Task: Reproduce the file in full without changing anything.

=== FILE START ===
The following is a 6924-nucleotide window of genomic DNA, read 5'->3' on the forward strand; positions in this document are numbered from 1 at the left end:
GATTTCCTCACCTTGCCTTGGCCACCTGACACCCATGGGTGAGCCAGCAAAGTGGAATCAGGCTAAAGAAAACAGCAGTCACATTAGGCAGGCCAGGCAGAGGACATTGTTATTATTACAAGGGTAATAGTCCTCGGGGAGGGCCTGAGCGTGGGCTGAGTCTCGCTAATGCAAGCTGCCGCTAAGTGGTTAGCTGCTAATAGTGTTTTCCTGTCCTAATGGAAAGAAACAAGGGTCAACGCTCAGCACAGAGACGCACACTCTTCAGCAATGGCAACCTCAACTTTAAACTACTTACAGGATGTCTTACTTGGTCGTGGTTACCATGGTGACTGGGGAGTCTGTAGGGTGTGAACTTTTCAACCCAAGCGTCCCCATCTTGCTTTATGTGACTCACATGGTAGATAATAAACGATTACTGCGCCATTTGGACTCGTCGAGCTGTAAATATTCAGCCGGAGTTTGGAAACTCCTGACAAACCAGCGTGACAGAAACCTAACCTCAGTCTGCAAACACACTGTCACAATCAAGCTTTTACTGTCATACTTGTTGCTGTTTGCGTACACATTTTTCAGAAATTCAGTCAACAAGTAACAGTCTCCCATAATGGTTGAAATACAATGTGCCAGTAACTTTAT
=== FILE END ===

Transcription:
The following is a 6924-nucleotide window of genomic DNA, read 5'->3' on the forward strand; positions in this document are numbered from 1 at the left end:
GATTTCCTCACCTTGCCTTGGCCACCTGACACCCATGGGTGAGCCAGCAAAGTGGAATCAGGCTAAAGAAAACAGCAGTCACATTAGGCAGGCCAGGCAGAGGACATTGTTATTATTACAAGGGTAATAGTCCTCGGGGAGGGCCTGAGCGTGGGCTGAGTCTCGCTAATGCAAGCTGCCGCTAAGTGGTTAGCTGCTAATAGTGTTTTCCTGTCCTAATGGAAAGAAACAAGGGTCAACGCTCAGCACAGAGACGCACACTCTTCAGCAATGGCAACCTCAACTTTAAACTACTTACAGGATGTCTTACTTGGTCGTGGTTACCATGGTGACTGGGGAGTCTGTAGGGTGTGAACTTTTCAACCCAAGCGTCCCCATCTTGCTTTATGTGACTCACATGGTAGATAATAAACGATTACTGCGCCATTTGGACTCGTCGAGCTGTAAATATTCAGCCGGAGTTTGGAAACTCCTGACAAACCAGCGTGACAGAAACCTAACCTCAGTCTGCAAACACACTGTCACAATCAAGCTTTTACTGTCATACTTGTTGCTGTTTGCGTACACATTTTTCAGAAATTCAGTCAACAAGTAACAGTCTCCCATAATGGTTGAAATACAATGTGCCAGTAACTTTAT